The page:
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Inclusion through technology for autistic children

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... The predictability and controllability of computers have the potential to make them ideal learning environments for people on the autism spectrum, who typically experience discomfort at unexpected change and the uncertainty of face-to-face communication (Murray & Lawson, 2007). Technology can assist in the inclusion of even the most anxious of individuals because it can offer a predictable and controllable medium where various multi-sensory inputs of the real world can be reduced (Keay-Bright, 2008). ...
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This paper describes how researchers from diverse research disciplines are working together with design teams of children, carers and practitioners to create an exploratory multimodal environment for children. This learning environment, entitled ECHOES II, aims to be both an educational intervention and an environment through which we research children's learning. It is designed for typically developing (TD) children and children with Asperger's syndrome aged five to seven, with the aim of enabling the children to enhance their social interaction and communication skills. This paper explains the technology development process, which in order to create designs that are relevant to the individual user, is based on a deep relationship between theory, design and practice. We outline our current focus upon the inter-relationships between pedagogy, knowledge about child development, people and technology.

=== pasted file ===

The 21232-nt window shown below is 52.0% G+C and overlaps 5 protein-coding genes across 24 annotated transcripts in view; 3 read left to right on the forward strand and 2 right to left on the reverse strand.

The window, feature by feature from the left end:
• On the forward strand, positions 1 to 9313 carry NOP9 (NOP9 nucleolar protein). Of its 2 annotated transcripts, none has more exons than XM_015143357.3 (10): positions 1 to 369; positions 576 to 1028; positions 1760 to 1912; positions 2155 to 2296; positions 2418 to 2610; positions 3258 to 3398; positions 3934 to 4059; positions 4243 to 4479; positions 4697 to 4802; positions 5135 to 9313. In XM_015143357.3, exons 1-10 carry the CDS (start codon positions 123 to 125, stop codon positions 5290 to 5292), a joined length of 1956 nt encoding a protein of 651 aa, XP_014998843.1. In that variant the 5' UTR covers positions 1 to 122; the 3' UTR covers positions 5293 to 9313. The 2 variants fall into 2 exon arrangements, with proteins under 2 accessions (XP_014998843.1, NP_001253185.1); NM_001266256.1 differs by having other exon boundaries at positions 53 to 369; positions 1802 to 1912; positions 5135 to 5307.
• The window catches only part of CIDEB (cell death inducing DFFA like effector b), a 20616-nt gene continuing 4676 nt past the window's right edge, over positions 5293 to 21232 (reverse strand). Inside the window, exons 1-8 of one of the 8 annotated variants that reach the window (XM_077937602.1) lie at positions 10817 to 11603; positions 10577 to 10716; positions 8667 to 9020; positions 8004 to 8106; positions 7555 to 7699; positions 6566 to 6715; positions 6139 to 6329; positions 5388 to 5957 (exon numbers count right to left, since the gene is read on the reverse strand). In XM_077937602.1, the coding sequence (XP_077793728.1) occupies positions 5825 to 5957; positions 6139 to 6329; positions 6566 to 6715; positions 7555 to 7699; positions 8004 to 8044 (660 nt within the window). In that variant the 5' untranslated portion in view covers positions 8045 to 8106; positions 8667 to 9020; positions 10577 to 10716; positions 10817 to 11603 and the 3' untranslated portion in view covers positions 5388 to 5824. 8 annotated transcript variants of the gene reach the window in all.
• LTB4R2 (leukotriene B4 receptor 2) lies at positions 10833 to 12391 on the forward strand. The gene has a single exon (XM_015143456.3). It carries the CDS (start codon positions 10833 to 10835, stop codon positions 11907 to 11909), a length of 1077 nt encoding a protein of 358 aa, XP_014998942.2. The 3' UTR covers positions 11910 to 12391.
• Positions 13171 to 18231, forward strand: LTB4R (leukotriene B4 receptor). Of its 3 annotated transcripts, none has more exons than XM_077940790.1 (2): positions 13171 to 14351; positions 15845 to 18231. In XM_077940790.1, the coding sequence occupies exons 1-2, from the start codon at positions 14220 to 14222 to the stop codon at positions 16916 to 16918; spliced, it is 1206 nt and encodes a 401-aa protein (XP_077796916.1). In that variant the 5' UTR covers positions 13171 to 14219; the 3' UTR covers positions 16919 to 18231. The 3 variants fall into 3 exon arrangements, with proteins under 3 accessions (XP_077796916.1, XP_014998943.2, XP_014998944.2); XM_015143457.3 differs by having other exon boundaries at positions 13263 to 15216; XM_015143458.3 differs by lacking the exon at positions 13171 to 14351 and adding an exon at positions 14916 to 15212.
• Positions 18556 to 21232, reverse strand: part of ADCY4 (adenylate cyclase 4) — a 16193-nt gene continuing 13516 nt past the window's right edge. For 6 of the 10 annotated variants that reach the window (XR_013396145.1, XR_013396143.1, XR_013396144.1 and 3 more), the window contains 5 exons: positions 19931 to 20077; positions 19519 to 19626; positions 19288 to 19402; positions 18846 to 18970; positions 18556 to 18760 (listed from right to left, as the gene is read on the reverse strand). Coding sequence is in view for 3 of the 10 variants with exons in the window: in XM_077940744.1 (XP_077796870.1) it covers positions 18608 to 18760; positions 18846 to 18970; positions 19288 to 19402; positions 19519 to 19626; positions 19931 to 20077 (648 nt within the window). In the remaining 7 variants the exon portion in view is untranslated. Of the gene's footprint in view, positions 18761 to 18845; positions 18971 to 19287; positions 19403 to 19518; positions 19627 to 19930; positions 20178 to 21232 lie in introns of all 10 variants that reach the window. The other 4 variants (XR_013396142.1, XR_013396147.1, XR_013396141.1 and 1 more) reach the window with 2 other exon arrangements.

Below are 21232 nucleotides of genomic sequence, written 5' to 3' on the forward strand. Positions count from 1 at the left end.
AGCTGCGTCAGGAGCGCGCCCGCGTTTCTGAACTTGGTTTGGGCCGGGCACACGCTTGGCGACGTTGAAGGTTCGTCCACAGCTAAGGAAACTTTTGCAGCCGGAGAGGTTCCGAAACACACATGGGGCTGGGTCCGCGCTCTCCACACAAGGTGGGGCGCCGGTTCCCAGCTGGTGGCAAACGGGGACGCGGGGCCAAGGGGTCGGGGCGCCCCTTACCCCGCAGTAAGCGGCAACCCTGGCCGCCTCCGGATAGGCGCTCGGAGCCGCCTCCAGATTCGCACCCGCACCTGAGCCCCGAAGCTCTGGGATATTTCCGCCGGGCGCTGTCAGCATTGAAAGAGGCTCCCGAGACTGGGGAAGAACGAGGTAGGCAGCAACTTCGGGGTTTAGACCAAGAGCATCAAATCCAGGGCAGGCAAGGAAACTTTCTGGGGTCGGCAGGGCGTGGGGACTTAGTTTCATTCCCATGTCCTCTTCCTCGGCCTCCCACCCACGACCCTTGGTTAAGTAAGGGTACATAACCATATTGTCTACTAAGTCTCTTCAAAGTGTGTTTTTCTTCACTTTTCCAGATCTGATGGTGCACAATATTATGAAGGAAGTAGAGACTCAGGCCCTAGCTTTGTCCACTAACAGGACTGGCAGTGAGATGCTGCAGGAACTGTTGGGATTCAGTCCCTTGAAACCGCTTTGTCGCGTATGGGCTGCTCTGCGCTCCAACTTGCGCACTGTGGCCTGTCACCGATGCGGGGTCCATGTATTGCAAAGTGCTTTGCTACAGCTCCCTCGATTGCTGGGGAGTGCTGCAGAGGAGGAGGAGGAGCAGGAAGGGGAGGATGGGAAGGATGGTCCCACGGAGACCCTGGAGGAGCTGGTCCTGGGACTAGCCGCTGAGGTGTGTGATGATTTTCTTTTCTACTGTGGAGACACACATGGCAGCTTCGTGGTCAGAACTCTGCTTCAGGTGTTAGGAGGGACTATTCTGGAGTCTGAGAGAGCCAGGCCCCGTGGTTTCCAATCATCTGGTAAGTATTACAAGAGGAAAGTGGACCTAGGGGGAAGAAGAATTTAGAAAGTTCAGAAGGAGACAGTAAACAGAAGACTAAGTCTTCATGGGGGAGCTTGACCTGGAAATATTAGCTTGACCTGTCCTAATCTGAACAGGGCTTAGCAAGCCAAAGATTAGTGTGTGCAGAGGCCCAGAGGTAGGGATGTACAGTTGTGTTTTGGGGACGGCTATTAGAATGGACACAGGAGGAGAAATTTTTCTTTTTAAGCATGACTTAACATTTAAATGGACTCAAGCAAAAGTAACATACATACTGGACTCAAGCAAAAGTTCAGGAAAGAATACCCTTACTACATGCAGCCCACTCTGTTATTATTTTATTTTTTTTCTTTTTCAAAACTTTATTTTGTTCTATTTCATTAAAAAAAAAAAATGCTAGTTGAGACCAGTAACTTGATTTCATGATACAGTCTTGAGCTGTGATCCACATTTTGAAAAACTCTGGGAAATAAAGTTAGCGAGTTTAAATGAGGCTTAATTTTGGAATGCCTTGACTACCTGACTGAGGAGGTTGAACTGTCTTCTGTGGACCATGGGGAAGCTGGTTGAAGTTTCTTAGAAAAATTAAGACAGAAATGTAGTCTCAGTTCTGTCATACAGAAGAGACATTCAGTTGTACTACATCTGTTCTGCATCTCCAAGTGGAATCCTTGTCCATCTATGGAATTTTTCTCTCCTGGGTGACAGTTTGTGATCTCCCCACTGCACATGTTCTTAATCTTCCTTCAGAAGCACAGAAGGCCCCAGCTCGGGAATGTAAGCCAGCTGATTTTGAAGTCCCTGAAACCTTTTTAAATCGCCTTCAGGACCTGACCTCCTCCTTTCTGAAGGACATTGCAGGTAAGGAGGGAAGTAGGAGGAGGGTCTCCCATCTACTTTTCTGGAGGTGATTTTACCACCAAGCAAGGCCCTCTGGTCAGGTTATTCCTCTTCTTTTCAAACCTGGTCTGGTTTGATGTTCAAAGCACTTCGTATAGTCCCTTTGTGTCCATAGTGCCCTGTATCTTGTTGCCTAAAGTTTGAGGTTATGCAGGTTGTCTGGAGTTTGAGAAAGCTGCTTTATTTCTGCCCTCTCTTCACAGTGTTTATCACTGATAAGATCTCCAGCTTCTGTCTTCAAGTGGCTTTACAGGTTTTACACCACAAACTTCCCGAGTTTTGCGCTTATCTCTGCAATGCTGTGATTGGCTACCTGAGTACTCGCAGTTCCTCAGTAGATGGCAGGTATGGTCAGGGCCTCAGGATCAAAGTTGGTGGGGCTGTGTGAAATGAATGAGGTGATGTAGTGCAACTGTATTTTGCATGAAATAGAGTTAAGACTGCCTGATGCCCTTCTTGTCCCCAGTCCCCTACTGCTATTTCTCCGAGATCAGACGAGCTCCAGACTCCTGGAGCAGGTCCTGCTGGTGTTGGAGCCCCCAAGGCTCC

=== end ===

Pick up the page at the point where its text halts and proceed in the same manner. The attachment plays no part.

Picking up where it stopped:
... Moreover, while it is increasingly recognised that it can be fruitful to encourage the interests of autistic children (Jones et al. 2008;Wittemeyer et al. 2011;Gunn and Delafield-Butt 2016), research is needed to explore how this could be aligned with communication support in schools. Furthermore, given the plethora of technological communication devices currently available (McNaughton and Light 2013), and the fact that most of the autistic children in my cohort were technically adept and highly motivated when using computers, more emphasis should be placed on these sorts of communicative supports in schools (Murray and Lawson 2007). These initiatives might be facilitated if teaching assistants, in particular, were better deployed (Sharples, Webster, and Blatchford 2015) and less pressured to carry out additional duties (Allan 2008), thus potentially creating space for others to learn from within-school examples of good practice. ...